With somewhere in the neighborhood of $45 million in 2020 salary-cap space — not including what will be gained via veteran releases — Seattle Seahawks general manager John Schneider has more money to spend this offseason than in recent years.
The catch: Schneider also has a lot of roster spots to fill thanks to 19 pending unrestricted free agents, five more than the Seahawks had at the beginning of last offseason and three more than the year before.
Here’s a closer look at some of Seattle’s top UFAs and predictions on whether they’ll be back.
The Seahawks want to re-sign Clowney, but there’s a limit to how high they’ll go for a player who gets a lot of pressure (fifth in pass rush win rate last season at 24.8%) but not a lot of sacks (three in 13 regular-season games). ESPN’s Dan Graziano and Jeremy Fowler wrote it’s unlikely Seattle goes to $18 million to $20 million per year for Clowney, based on what they heard at the combine.
There’s an argument that the Seahawks should go that high given how badly they’d lack pass-rushing firepower without Clowney. Here’s one reason they won’t: Seattle declined to pay the $20.8 million average it would have taken to keep Frank Clark, who is a comparable player and more productive by some measures, including sacks.
The Seahawks need more than Clowney. That was clear last season, as their pass rush struggled without another legitimate threat. But having to pay $20 million-plus to re-sign Clowney (they can’t tag him) makes it harder to afford that second guy.
The way Clowney and the Seahawks speak about each other reflects how good of a match they are from a personality and culture standpoint. That will count for something.
“He loved the culture, he loves the coaching staff, loves the chefs, loves our equipment guys,” GM Schneider said in Indianapolis. “He’s a really fun guy. He was a blast to be around and I hope we can continue that.”
Prediction: Clowney’s price tag exceeds $20 million and the Seahawks let him walk.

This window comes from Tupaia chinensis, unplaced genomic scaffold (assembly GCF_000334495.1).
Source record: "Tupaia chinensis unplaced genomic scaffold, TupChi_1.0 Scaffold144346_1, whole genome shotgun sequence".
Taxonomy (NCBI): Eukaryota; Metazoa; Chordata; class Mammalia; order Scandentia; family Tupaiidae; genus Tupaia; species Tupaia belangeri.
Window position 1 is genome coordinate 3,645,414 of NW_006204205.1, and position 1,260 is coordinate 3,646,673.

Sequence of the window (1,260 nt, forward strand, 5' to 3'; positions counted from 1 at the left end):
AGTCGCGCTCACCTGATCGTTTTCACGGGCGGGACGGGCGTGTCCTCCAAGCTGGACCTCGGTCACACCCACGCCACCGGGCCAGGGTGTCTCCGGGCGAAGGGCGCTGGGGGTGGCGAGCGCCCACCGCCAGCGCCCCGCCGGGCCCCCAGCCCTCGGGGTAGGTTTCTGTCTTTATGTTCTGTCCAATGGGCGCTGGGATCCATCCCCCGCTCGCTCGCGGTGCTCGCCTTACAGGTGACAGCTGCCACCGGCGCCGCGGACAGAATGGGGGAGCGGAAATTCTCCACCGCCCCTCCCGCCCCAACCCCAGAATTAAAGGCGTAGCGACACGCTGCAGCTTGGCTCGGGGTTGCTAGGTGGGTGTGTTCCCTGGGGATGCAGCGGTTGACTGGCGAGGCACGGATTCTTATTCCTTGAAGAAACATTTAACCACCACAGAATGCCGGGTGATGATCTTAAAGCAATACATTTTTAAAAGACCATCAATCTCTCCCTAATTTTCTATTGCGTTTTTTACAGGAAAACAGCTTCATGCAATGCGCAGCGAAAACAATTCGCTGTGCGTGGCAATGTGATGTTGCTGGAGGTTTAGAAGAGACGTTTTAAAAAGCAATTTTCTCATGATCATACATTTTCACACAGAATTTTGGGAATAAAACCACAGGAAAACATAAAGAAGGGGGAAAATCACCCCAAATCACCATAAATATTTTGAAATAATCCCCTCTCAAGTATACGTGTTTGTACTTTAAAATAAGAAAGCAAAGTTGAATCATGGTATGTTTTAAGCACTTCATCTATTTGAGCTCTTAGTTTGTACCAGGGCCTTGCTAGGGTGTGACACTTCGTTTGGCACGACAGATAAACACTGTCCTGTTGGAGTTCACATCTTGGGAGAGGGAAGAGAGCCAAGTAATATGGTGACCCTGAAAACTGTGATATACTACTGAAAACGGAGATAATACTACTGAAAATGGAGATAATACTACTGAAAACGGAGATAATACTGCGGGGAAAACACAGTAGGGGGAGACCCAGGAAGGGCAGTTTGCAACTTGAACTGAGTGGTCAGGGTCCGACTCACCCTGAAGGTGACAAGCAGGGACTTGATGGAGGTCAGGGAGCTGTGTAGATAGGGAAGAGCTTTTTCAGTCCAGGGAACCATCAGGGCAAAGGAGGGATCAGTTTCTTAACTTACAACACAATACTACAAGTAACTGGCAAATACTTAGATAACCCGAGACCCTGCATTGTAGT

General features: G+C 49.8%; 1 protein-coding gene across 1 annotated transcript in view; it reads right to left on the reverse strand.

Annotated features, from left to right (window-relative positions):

Any team interested in the 27-year-old Reed knows it would be getting a tremendous run defender, but his pass-rushing production is less predictable. Is he closer to the guy who had 10.5 sacks in 2018 or the guy who combined for five sacks in his other three NFL seasons? That includes two last season after serving a six-game suspension for violating the NFL’s personal conduct policy.
That suspension could hurt him in free agency, though the incident it stems from was three years ago and he has had no known issues since. The Seahawks swear by Reed.
“We definitely want him back, yeah,” Schneider said at the combine. “Absolutely. Great guy. Great locker room guy.”
Reed’s best option might be to take a one-year deal to rebuild his value and position himself for a better payday in 2021.
Prediction: Reed returns on a one-year deal worth less than the projected $12.32 million transition tag for defensive tackles.
Can you think of a player who has entered free agency amid more complicated circumstances than Kendricks? He’s scheduled to be sentenced in his insider trading case March 30 and is coming off surgery to repair a torn ACL from Week 17.
The 29-year-old Kendricks finished fourth on the Seahawks with 71 tackles and tied for third in sacks with three to go along with one interception in 14 starts. PFF lists him with 17 missed tackles, tied for sixth most among linebackers.